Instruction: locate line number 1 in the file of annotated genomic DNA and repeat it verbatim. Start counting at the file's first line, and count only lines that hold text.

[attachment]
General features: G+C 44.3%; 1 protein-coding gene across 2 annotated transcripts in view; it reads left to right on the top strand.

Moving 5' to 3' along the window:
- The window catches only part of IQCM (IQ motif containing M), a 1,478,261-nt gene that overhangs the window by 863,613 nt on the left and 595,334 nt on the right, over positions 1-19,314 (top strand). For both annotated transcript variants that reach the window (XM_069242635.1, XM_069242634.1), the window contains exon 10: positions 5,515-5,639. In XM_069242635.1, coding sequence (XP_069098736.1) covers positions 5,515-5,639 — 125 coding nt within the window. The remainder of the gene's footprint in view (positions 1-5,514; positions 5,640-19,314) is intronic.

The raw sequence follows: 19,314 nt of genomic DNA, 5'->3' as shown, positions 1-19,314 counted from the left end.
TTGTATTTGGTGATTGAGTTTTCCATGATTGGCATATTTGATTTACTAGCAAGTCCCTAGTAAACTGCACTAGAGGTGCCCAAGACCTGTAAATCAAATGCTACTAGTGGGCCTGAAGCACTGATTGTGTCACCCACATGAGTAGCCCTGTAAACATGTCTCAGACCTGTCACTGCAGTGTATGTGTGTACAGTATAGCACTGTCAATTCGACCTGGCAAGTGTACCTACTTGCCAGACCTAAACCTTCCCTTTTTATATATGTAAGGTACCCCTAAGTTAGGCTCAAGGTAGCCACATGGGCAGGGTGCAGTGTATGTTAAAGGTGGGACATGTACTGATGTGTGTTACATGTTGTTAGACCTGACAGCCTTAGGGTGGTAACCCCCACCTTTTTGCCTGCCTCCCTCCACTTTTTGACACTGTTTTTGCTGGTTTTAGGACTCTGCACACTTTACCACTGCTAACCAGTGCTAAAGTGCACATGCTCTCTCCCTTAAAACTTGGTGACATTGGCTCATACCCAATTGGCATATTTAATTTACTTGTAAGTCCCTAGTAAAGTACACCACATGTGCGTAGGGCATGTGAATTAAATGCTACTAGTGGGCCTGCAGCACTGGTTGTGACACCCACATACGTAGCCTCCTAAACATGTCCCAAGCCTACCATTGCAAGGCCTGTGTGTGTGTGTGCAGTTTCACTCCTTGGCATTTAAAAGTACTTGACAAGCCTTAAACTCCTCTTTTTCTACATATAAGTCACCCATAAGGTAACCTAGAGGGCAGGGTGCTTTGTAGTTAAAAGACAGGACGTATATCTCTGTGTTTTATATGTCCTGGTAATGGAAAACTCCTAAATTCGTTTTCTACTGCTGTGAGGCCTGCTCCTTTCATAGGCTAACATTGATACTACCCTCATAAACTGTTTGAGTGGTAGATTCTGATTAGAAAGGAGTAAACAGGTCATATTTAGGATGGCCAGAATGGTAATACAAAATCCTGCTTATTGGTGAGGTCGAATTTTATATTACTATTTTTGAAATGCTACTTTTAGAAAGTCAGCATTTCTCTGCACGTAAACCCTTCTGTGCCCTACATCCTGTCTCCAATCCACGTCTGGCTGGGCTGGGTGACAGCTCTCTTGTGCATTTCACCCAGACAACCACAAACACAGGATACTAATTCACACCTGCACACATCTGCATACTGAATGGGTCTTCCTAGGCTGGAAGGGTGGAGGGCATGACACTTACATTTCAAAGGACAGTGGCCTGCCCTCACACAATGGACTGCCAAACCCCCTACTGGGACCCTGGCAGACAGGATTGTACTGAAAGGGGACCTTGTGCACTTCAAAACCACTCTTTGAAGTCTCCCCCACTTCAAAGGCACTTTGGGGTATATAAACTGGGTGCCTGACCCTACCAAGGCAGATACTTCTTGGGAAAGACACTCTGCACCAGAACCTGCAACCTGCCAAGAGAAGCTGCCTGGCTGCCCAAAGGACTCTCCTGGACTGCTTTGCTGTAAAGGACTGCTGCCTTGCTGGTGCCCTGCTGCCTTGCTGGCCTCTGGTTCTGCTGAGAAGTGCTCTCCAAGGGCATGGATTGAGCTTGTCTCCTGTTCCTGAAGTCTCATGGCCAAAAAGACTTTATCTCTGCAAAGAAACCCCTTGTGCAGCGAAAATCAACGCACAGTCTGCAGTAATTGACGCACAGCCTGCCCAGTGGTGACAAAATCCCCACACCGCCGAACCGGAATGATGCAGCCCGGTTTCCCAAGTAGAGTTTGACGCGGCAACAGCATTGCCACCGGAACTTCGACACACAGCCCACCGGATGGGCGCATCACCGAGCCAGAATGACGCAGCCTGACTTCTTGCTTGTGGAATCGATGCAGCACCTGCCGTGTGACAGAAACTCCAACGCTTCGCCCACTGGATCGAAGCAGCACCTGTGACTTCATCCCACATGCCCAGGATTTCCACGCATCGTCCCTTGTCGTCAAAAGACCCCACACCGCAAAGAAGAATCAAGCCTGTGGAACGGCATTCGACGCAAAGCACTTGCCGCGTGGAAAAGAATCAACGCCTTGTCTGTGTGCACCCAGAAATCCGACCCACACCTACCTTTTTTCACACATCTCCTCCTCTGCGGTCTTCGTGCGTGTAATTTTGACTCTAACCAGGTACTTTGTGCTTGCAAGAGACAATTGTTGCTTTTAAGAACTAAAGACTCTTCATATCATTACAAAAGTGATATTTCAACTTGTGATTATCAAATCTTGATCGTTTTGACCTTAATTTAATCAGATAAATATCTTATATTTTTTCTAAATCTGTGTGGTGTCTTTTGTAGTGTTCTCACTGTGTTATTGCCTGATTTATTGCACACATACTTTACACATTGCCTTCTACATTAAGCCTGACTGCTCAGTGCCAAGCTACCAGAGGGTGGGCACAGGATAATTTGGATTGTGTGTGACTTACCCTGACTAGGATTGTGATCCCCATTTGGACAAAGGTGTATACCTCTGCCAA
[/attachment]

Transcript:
General features: G+C 44.3%; 1 protein-coding gene across 2 annotated transcripts in view; it reads left to right on the top strand.